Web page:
If the traditional TV meter disappears as the standard by which viewing behavior is measured, don’t expect it to be replaced by just one alternative.

In this video interview with Beet.TV, one TV ad-tech exec says the industry should expect to accommodate a multitude of Nielsen alternatives.

And, says Samba TV’s Ashwin Navin, that future is accelerating now that COVID-19 lockdowns have hastened consumer behavior change.

This conversation with Navin is a preview of his more extended comments to be given when he keynotes the Beet Retreat in Santa Monica later this month.

Back in the world

Delighted to be emerging back into the physical business environment in New York and ahead of appearing at Beet.TV’s upcoming Beet Retreat in Santa Monica, Navin says the lockdown period was transformational.

“While we were home, we were watching a lot of TV and it happens to be that cord-cutting has reached a record level in the country and streaming has also reached a record level and that’s really shattered all the traditional models for measurement,” he says.

“We have to move beyond GRPs (gross rating points). This industry is done with proxies and hand waviness and the accreditation point.

“We can’t beat Nielsen up too much – it was hard to build and deploy meters in a pandemic, when you can’t go to people’s houses. It’s pushed the industry to say, ‘What can we do better? ‘”

A heterogenous future

So, what does “better” look like? Actually, a dozen “betters”, maybe more – a Cambrian explosion of methods by which to monitor the new TV consumption.

What they all have in common in first-party data getting generated by smart TVs, set-top boxes and new kinds of metering technology, creating new forms of enablement for currency, Navin says.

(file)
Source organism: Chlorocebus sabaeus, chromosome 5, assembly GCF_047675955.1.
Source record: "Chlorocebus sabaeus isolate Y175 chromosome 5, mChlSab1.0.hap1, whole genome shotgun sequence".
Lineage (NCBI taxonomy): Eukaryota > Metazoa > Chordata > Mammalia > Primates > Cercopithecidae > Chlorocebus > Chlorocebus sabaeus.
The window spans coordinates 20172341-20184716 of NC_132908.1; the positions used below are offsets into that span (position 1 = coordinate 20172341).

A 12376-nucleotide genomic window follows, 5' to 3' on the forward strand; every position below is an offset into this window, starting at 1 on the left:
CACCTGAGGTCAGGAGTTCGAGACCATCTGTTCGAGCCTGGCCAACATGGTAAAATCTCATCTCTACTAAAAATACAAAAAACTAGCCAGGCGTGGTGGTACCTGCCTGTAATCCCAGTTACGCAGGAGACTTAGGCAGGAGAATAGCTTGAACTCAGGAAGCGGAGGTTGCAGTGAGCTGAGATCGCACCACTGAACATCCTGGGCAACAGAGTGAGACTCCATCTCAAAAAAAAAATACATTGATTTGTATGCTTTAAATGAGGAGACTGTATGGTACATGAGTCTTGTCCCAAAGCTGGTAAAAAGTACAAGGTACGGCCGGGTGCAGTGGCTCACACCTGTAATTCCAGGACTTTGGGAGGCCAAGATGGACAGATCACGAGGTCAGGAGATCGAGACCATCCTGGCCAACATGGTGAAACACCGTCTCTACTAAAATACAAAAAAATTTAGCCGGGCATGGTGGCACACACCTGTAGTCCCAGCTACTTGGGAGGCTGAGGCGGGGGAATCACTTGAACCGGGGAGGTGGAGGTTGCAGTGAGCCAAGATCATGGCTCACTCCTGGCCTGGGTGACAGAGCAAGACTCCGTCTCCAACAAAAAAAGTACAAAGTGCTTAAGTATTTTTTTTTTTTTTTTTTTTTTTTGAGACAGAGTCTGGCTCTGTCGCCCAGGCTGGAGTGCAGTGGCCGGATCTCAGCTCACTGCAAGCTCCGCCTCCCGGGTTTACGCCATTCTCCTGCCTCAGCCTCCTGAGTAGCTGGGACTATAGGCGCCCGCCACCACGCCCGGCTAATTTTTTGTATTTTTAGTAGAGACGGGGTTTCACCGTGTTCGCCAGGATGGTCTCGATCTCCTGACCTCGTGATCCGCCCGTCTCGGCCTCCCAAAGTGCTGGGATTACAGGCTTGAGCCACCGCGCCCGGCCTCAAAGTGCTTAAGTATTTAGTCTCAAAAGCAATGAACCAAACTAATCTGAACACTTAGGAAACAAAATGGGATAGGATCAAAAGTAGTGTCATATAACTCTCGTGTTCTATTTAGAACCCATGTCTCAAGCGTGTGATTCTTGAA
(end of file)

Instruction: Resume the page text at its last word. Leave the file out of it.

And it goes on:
“We’re going to a move from a world where one currency and methodology ruled them all to an environment where we’re going to have a number of new currencies emerging, bringing TV really up to date.

“Media companies in the digital world basically accommodate many different currencies today. In TV, we have to catch up.”

Connect and serve

Samba TV itself has software embedded in smart TV devices from 24 companies, giving it insight on “46 million addressable TV devices globally powering the world’s largest end-to-end viewership data and household identity graph”, according to the company.

After initially just offering access to viewing data from automatic content recognition (ACR), the company has expanded its offering. This summer, it launched its own SambaID. Now the company has two currencies of its own.

“One is a reach metric, the other one is a tune-in or consumption metric for outcomes for entertainment marketers,” Navin adds.

But the company has also partnered with the likes of Comscore, Kantar and Lucid to work with other currencies, too.